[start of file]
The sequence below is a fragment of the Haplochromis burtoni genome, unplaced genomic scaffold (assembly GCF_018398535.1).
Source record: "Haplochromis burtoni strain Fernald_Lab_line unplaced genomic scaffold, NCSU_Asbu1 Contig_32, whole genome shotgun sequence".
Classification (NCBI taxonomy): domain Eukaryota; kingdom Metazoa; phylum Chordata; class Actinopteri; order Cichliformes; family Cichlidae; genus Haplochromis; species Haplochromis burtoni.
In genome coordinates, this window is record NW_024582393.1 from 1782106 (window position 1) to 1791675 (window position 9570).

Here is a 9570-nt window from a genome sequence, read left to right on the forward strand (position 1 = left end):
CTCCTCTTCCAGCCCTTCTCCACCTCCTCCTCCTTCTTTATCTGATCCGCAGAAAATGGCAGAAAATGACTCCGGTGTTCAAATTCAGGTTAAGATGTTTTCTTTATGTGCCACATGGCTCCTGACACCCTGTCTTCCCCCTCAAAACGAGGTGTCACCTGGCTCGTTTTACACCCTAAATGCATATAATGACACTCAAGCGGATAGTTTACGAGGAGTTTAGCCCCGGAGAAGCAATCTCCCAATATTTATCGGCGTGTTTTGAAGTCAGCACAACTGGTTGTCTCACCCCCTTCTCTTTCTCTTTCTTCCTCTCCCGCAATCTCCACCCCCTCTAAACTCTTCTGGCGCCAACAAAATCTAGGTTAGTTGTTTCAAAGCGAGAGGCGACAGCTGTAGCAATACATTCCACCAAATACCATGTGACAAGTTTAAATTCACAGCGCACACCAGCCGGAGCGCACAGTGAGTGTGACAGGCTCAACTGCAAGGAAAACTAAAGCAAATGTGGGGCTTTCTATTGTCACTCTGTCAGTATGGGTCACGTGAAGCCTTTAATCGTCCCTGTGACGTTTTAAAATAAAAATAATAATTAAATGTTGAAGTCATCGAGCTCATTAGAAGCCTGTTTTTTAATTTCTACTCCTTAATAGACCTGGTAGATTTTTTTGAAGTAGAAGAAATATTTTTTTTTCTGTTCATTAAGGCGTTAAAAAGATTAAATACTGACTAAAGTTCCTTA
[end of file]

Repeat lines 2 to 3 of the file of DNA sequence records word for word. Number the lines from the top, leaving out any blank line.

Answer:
Source record: "Haplochromis burtoni strain Fernald_Lab_line unplaced genomic scaffold, NCSU_Asbu1 Contig_32, whole genome shotgun sequence".
Classification (NCBI taxonomy): domain Eukaryota; kingdom Metazoa; phylum Chordata; class Actinopteri; order Cichliformes; family Cichlidae; genus Haplochromis; species Haplochromis burtoni.